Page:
How BPAs get in our water and what to do about it

Don’t you love canned food? It’s so convenient. Helps you make a meal in a jiffy.

But, did you know the lining inside the food can, can be toxic? Wait, what?

Yes, and you can’t see it…

BPA in water is found mainly in clear water bottles, baby bottles and other hard, shatter-resistant plastics.

Plastic is ubiquitous, we use it for pretty much everything in our daily lives

Bisphenol A, better known as BPA, is an industrial chemical used in the production of plastic and resins.

Often used specifically in polycarbonate plastic, it is found in food containers, beverage bottles and other consumer goods.

BPA is also used in epoxy resins, found lining metal packaging such as food cans, soup and fish cans, beer and soda cans, bottle tops and other products with long shelf-life.

Plastic water bottlesChoose BPA-free water bottles if you want plastic. Better yet, get glass bottles for hydration on the go. It's the best material for storing water.

Water has been bottled in polycarbonate gallon bottles as the industry standard

According to the Mayo Clinic, the concern over BPA is due to possible detrimental health effects on the brain and behavior of fetuses, infants and small children. Many studies indicate that BPA is an endocrine disruptor, which means it changes the way your body’s hormones work (particularly affecting young children).

The FDA, after combing through hundreds of studies, has not found this harmful in the low levels that occur in some foods.

However, in 2012, the FDA amended its regulations and no longer provides for the use pf BPA-based polycarbonate resins in baby bottles and sippy cups.

In 2013, it went even further and decided towards abandoning BPA-based epoxy resins as coatings in packaging for infant formula.

But how about the rest of us? And our pets?

Estrogen is the hormone most hit by BPA, it is used in the body to grow and repair organs and tissues, for fetal development and cell structure and of course, for female reproductive system. BPA is not immediately toxic to the body, but its harm is more subtle and pervasive.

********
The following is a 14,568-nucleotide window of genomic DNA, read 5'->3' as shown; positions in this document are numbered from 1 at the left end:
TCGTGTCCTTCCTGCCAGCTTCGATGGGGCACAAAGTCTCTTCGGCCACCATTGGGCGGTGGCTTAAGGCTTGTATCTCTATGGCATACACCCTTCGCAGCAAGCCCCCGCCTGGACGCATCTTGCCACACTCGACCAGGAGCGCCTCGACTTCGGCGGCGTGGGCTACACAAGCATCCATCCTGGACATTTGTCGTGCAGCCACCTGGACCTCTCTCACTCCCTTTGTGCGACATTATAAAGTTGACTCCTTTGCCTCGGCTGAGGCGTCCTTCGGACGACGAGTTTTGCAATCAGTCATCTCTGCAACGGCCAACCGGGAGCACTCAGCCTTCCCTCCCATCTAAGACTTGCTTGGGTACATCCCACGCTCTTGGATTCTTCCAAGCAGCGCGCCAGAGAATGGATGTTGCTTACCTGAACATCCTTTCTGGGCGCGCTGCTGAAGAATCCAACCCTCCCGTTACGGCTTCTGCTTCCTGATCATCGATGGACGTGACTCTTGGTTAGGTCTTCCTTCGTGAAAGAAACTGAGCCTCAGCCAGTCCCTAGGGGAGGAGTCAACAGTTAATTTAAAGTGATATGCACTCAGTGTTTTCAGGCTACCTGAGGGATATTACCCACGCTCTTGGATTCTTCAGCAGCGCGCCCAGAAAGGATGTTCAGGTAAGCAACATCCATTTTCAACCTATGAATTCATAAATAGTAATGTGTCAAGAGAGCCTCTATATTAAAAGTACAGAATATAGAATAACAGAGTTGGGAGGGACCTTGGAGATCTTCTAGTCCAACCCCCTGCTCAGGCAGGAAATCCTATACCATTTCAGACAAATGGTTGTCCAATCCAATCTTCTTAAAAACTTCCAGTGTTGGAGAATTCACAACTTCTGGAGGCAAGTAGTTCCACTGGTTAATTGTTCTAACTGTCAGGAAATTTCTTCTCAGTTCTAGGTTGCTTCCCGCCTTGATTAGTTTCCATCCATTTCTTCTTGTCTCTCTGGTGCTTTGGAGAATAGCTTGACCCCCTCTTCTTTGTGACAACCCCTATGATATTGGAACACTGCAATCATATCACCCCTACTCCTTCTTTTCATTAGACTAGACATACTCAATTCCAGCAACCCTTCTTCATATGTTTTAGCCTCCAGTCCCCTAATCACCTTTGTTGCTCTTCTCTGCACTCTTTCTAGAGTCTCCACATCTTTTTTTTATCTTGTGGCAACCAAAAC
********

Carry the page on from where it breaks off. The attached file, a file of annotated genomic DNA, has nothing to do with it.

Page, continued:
One of the difficulties in researching the health effects of BPA is time. Conclusive finding may take years to show up because the effects can only materialize later in an individual’s life, so we need generations to build-up the scientific research.

Another challenge is government policy.

According to How Stuff Works, Canada has declared BPA a toxic chemical and the European Union is requiring companies to prove that a chemical is safe before it has cleared for market.

On the contrary, in the US, companies are only required to provide proof when a chemical is deemed not safe.

Plastic bottled waterWater served at restaurants are usually served from bottles that have stored water for prolonged periods of time and under harsh temperatures.

But not all plastics are a source of BPA

However, check your pantry for this one important mark. It’s the tell-tale sign of BPA.

Plastic containers with No.7 stamp contain BPA.

To be on the safe side, use BPA-free products.

What’s more, find out about clean water here and learn a little-known secret of bottled water, multinationals don’t want you to know this.

You can also learn about reverse osmosis and how it purifies water but leaves it flat. Or about the benefits of alkaline water and what type of filters make this happen, albeit artificially.

Contact us to get more information about high-tech, full-spectrum water filtration systems. We have the best.

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Food & Drug Administration (FDA), Food additives petitions – regulatiosn amended,

Mayo Clinic, What is BPA?,

Science, How Stuff Works, What’s BPA and do I really need a new water bottle?, https://science,
Scientific American, Just how harmful are bisphenol A plastics? (PDF)

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